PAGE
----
A member of the health care staff from the Community Health of South Florida prepares to test people for the coronavirus(Photo by Joe Raedle/Getty Images)
Every day, Wisconsin counties and the state Department of Health Services (DHS) post new updates on the number of people infected and the number who have died from COVID-19.
The numbers creep up unevenly from day to day. On Monday, April 27, DHS logged 170 new cases, for a statewide total of 6,081 people who have tested positive for the SARS-CoV-2 novel coronavirus. The total number of confirmed deaths from the disease to date: 281.
But with all those numbers, there’s an important qualification. An unknown number of people in the state have COVID-19, and neither they, nor their family members, doctors or other healthcare providers know it. Some people have died from COVID-19 although they were never diagnosed before their death. And while some COVID-19 fatalities have been detected in tests conducted after they died, others have probably never been detected.
“We’re not measuring the true number of cases,” Dr. Ryan Westergaard, chief medical officer for the DHS Bureau of Infectious Diseases, said during a department media briefing on Monday. “We’re measuring the subset of people that are tested.”
It’s simply impossible for state officials to know how many people might have the infection — or might have died from it.
That’s one reason that, effective Friday, April 24, DHS Secretary-designee Andrea Palm and Gov. Tony Evers extended the state’s Safer at Home order. The order, first implemented March 25, now expires May 26, although Republican legislative leaders are suing in the Wisconsin Supreme Court to overturn the action.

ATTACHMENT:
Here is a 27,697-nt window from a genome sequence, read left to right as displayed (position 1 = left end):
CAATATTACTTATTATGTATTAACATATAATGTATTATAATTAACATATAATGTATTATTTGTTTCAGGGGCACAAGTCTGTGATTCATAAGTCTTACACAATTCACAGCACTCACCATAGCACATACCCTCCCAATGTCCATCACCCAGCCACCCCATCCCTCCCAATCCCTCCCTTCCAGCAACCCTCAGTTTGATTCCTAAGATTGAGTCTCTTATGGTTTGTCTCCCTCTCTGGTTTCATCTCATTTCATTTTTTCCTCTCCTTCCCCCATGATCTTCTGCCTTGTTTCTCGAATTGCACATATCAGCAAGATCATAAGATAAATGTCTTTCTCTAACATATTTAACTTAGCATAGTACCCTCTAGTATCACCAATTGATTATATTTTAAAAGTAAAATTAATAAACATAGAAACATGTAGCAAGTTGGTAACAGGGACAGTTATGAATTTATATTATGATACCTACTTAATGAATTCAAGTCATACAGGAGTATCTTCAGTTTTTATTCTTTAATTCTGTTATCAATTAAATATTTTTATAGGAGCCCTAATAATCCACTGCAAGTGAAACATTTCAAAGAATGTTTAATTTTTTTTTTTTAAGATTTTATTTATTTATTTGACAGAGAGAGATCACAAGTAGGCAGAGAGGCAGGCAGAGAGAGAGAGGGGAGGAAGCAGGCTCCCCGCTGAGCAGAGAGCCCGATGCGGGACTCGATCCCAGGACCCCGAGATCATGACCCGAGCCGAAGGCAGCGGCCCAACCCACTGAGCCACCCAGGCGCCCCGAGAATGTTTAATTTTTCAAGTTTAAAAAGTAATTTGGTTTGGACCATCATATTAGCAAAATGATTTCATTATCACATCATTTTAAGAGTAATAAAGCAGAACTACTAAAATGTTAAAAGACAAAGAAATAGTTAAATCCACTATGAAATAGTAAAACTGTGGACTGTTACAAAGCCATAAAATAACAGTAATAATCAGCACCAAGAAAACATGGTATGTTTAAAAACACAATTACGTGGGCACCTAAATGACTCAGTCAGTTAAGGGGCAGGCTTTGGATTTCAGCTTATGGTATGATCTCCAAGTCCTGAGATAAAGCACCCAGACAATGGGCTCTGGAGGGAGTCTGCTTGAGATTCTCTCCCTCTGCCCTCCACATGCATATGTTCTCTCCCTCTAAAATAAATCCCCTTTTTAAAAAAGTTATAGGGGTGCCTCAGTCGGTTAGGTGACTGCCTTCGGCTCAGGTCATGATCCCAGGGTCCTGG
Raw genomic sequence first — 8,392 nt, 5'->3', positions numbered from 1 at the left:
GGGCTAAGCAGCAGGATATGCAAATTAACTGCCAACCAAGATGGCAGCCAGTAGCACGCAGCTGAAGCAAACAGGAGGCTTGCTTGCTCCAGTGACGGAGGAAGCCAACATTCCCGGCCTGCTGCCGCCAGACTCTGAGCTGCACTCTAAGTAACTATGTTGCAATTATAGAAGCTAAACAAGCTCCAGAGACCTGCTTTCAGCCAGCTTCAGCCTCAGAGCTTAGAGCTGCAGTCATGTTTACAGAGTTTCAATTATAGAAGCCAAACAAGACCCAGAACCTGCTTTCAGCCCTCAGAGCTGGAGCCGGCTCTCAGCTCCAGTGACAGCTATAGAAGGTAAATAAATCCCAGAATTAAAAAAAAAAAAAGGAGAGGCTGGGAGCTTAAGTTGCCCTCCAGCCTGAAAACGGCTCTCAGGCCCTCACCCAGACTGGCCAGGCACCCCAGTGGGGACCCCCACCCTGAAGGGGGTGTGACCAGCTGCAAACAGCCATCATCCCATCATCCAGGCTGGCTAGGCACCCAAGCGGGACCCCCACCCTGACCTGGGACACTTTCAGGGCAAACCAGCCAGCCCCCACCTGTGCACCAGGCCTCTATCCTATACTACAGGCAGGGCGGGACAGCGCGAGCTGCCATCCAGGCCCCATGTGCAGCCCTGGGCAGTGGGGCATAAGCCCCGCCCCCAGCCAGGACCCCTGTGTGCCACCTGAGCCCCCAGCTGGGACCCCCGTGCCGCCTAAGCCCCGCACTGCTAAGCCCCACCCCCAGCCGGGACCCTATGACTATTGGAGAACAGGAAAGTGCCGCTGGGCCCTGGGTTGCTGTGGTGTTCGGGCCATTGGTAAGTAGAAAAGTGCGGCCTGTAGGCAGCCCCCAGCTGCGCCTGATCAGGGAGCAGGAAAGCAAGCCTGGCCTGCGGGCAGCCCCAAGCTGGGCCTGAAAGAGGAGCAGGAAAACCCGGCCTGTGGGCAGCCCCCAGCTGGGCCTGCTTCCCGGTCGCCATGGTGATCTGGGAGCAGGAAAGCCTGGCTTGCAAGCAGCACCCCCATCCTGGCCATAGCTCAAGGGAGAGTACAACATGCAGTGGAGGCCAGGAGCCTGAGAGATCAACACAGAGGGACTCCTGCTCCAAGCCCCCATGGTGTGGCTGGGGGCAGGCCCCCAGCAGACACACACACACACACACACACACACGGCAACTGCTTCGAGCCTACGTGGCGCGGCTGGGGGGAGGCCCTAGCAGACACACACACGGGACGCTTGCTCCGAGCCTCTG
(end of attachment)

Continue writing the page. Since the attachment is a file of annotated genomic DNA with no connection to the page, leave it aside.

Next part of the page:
The extension — and the state’s reopening plan laid out a week ago — will allow for a key step: testing more people and then tracing their interaction with other people who may have either caught the virus from them or transmitted it to them.
“Rapidly and dramatically increasing our testing capacity, and recruiting enough contact tracers to follow up on positive tests, will give us the tools we need to contain this virus,” Palm said Monday. “Testing will show us the spread of the virus, and tracing will enable us to help individuals who test positive for COVID-19 to quarantine and to stop continued spread.”
The state has now reached the capacity for conducting nearly 11,000 tests a day, within striking distance of a goal for 12,000 daily or 85,000 a week. DHS also has a goal of hiring 1,000 contact tracers.
Estimates and projections
When testing in Wisconsin began, DHS officials told doctors around the state to give top priority for tests to patients who were hospitalized with symptoms of COVID-19 and healthcare workers who also had symptoms. That was necessary because of concerns about shortages of testing materials as well as labs available to conduct tests, and at the time DHS acknowledged that there were probably many people with the illness who would not be tested.
“If you limit the testing only to severe cases, then you will obviously have a biased sample,” says Dr. Patrick Remington, who directs the preventive medicine residency program at the University of Wisconsin-Madison School of Medicine and Public Health. “You will miss mild cases and you’ll miss asymptomatic cases.”
Because of that, “I think it’s reasonable to assume that we have not diagnosed all asymptomatic cases — we certainly have not,” Remington says. “We know that there’s community transmission [of COVID-19], so there are people who are out and about who probably don’t know they are infected.”
Projecting how many requires an educated guess and a lot of “ifs.” Remington tells the Wisconsin Examiner that the state test data appears likely to be capturing most COVID-19 patients who are seriously ill and hospitalized. But early indications are that as many as half of the total number of people carrying the virus don’t have symptoms. Additionally, many infected people with mild symptoms have probably not been tested either.
So, considering the number of people tested, “I don’t think it unreasonable to say [the actual total is] anywhere from two to three times that number — perhaps even more,” Remington says.